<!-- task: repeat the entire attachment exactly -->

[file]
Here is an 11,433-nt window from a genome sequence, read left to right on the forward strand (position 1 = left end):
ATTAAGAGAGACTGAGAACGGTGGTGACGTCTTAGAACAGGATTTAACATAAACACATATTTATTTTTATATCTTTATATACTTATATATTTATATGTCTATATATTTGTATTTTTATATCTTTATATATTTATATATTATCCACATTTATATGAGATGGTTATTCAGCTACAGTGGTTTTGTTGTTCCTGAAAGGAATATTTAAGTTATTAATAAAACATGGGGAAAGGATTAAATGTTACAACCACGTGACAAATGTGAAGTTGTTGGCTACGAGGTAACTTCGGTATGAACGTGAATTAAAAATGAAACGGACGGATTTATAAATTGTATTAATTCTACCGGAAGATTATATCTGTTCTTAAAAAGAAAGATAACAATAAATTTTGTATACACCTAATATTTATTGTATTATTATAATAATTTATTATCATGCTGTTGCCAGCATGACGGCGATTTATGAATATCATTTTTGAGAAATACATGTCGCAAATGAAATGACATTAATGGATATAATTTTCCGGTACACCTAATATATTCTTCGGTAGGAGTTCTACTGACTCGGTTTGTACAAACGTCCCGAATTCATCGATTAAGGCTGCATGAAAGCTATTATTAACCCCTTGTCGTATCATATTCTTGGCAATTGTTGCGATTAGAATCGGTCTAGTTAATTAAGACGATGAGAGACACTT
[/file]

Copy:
Here is an 11,433-nt window from a genome sequence, read left to right on the forward strand (position 1 = left end):
ATTAAGAGAGACTGAGAACGGTGGTGACGTCTTAGAACAGGATTTAACATAAACACATATTTATTTTTATATCTTTATATACTTATATATTTATATGTCTATATATTTGTATTTTTATATCTTTATATATTTATATATTATCCACATTTATATGAGATGGTTATTCAGCTACAGTGGTTTTGTTGTTCCTGAAAGGAATATTTAAGTTATTAATAAAACATGGGGAAAGGATTAAATGTTACAACCACGTGACAAATGTGAAGTTGTTGGCTACGAGGTAACTTCGGTATGAACGTGAATTAAAAATGAAACGGACGGATTTATAAATTGTATTAATTCTACCGGAAGATTATATCTGTTCTTAAAAAGAAAGATAACAATAAATTTTGTATACACCTAATATTTATTGTATTATTATAATAATTTATTATCATGCTGTTGCCAGCATGACGGCGATTTATGAATATCATTTTTGAGAAATACATGTCGCAAATGAAATGACATTAATGGATATAATTTTCCGGTACACCTAATATATTCTTCGGTAGGAGTTCTACTGACTCGGTTTGTACAAACGTCCCGAATTCATCGATTAAGGCTGCATGAAAGCTATTATTAACCCCTTGTCGTATCATATTCTTGGCAATTGTTGCGATTAGAATCGGTCTAGTTAATTAAGACGATGAGAGACACTT